Record Details

NHER Number:8444
Type of record:Building
Name:St James' Hospital


One building remains of this medieval hospital for pilgrims, travellers, the poor, aged and sick. The hospital was founded in 1153 and dissolved in 1539. It was the last pilgrimage stop before St Benet's Abbey (NHER 5199). The remaining 14th century flint building has a later thatched roof and this was probably the chapel.

Images - none


Grid Reference:TG 3722 1631
Map Sheet:TG31NE

Full description

Hospital for pilgrims, travellers, poor aged and sick. Founded 1153, dissolved 1539. Last pilgrimage stop before St Benet's. Remaining building probably the chapel. Squared flint with stone trimmings and panelling on buttresses (mostly gone). Brick putlog holes. Pointed stone door in west wall; above it a pointed stone window, now converted to a brick louvre. In apex of gable blocked small window or niche. Three large pointed windows in south wall, two in north (the central one having been replaced by barn doors) one east window; all blocked in 18th century brick. Diagonal buttresses at each corner and two buttresses on each side. Much brick patching in walls, presumably blocking holes from use as barn; large patches above and below east window, between west window and door; blocked round-headed culvert or doorway at east end of north wall, and smaller one through southwest buttress. Later thatched roof.
Date probably 14th century.
See (S1).
E. Rose (NAU), 16 March 1979.

March 2012. Report produced as part of Natural England Higher Level Stewardship Management Plan.
The available map evidence charts the various lean-tos and additions to the chapel building. Early 19th-century maps show an addition to the south western corner. Mid 19th-century maps show a further addition to the east end. By 1889, there were 2 long ranges to the south and 2 lean-to additions to the north.

The building is primarily of coursed knapped flint with ashlar dressings. There are areas of high quality knapped and galleted flint, notably on the western entrance façade and the southern façade. The interior of the building contains a number of recesses of varying size that are difficult to interpret but more notably occur in the eastern half of the building. Two small recesses at either side of the east window are suggestive of aumbry cupboards.
See (S2) for further details.
A. Yardy (HES), 17 July 2012.

October 2012.
Section 17 agreement set-up, including making-up the ground level and installation of drainage to the east of the building and masonry protection.
See (S3).
D. Robertson (HES), 23 July 2013.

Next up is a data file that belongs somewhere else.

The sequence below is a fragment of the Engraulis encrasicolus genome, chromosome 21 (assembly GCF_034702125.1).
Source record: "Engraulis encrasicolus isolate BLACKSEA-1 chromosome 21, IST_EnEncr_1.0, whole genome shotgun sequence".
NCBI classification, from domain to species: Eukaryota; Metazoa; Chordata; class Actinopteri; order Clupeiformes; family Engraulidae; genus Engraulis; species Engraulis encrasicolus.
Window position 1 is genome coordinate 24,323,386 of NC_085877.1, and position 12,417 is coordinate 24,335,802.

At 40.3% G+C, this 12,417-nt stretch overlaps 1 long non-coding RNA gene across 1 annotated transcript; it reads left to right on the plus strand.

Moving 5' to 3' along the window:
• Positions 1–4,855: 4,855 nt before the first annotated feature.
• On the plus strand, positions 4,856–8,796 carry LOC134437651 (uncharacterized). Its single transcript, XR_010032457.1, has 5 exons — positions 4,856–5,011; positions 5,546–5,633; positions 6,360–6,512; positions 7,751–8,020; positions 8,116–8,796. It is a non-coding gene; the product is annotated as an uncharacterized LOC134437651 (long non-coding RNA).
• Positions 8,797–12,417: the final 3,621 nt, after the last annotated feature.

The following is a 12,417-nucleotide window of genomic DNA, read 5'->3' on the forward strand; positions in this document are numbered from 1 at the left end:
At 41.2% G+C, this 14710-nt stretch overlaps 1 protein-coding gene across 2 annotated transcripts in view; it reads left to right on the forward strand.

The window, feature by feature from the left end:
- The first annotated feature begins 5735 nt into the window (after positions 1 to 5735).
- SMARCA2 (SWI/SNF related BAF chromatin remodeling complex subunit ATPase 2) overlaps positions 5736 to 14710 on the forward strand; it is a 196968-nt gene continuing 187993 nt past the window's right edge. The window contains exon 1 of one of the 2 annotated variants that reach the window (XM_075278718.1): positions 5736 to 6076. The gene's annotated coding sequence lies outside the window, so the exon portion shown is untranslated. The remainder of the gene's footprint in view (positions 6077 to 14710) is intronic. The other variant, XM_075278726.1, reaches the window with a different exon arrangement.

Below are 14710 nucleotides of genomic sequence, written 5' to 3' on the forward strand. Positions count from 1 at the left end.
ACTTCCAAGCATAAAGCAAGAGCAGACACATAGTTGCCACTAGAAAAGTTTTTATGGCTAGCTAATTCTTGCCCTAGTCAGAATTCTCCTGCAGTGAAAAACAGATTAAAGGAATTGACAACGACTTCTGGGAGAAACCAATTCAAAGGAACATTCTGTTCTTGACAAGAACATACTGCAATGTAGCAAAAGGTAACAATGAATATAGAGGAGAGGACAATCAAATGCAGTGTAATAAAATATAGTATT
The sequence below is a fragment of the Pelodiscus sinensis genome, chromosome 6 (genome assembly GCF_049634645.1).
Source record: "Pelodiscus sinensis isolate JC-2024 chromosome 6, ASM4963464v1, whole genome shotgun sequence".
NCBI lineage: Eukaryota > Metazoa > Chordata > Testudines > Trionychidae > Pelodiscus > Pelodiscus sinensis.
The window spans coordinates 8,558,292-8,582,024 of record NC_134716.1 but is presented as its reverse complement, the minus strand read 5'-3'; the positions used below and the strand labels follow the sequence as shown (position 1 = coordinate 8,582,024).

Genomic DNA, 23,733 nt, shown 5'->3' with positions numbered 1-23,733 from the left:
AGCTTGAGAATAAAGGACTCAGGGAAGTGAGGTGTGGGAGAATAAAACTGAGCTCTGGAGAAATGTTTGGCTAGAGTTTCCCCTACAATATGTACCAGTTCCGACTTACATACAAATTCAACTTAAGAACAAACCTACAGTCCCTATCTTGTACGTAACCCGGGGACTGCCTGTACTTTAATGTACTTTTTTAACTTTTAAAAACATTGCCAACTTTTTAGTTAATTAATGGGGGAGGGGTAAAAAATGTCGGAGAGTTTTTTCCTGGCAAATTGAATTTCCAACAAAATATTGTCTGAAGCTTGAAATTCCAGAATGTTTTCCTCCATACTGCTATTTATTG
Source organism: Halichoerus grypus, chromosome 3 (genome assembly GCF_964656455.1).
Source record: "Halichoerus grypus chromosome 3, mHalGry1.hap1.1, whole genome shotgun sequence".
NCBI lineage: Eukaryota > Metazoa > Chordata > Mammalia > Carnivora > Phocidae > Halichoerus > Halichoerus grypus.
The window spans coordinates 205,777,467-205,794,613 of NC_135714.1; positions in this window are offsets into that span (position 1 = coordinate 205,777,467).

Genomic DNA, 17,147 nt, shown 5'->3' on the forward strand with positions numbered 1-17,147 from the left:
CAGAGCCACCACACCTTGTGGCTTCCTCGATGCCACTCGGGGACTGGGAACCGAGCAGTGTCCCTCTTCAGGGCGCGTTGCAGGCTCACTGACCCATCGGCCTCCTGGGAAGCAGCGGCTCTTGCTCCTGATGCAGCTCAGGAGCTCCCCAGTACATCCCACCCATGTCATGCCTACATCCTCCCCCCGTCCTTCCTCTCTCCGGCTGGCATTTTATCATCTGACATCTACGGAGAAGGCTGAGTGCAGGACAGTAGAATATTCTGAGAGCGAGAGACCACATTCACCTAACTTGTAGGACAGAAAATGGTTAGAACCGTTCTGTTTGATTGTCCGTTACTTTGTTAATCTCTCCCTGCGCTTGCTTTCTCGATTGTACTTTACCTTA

June 2013. Watching brief during drainage improvement works and excavation of a cable trench.
Two stone-packed linear features of medieval date were revealed on the south side of the chapel, and were tentatively interpreted as pads or footings for a structure. A large medieval ditch running NNE-SSW under the north-west corner of the chapel suggests reorganisation of land-use, perhaps coinciding with a rebuilding programme following fire damage to an earlier building in the 1340s. A small area of the southern chapel wall footings was exposed, showing a fairly shallow footing constructed upon a foundation trench containing mortar debris. The remnants of two 19th century lean-to agricultural buildings were also recorded.
Residual finds included three late prehistoric flint flakes, seven oyster shells and two animal bone fragments.
See (S4) for further information.
A. Cattermole (HES), 15 October 2014.

Monument Types

  • CHAPEL (Medieval - 1066 AD to 1539 AD)
  • DITCH (Medieval - 1066 AD to 1539 AD)
  • HOSPITAL (Medieval - 1066 AD to 1539 AD)
  • WALL (Medieval - 1066 AD to 1539 AD)
  • BARN (Post Medieval - 1540 AD to 1900 AD)

Associated Finds

  • UNIDENTIFIED OBJECT (Unknown date)
  • FLAKE (Late Prehistoric - 4000 BC to 42 AD)
  • NOTCHED FLAKE (Late Prehistoric - 4000 BC to 42 AD)
  • ANIMAL REMAINS (Medieval - 1066 AD to 1539 AD)
  • BRICK (Medieval - 1066 AD to 1539 AD)
  • OYSTER SHELL (Medieval - 1066 AD to 1539 AD)

Protected Status

  • Scheduled Monument
  • Listed Building
  • Section 17 Agreements

Sources and further reading

---Aerial Photograph: TG3716 A-E,J.
---Publication: 1983 -. Corbishley, M, J,.
---Scheduling Record: English Heritage. National Heritage List for England.
---Aerial Photograph: Edwards, D.A. (NLA). 1997. TG 3715A; TG 3815ABM.
---Publication: Knowles, D. and Hadcock, R. N. 1971. Medieval Religious Houses of England and Wales. pp 323, 365.
---Unpublished Document: Pestell, T.. 2008. St Benet's Abbey A Guide and History..
---Publication: RGB 1959. AM7. 2.
---Unpublished Document: Norfolk County Council. 2012-2013. Norfolk Monuments Management Project Section 17 agreement.
---Archive: Clarke, R. R. and NCM Staff. 1933-1973. Norwich Castle Museum Record Card - Medieval. Horning.
---Secondary File: Secondary file.
<S1>Scheduling Record: English Heritage. Scheduling Report.
<S2>Unpublished Document: Yardy, A. (NCC) and Heywood, S.. 2012. Summary of Historic Development and Statement of Significance, St. James' Hospital Chapel, Horning, Norfolk..
<S4>Unpublished Document: Emery, G.. 2013. Norvic Archaeology Report No. 32. Archaeological Monitoring at St James' Hospital Chapel, Horning, Norfolk.

Related records

MNO6822Related to: St. James' Hospital Chapel HORNING (Revoked)

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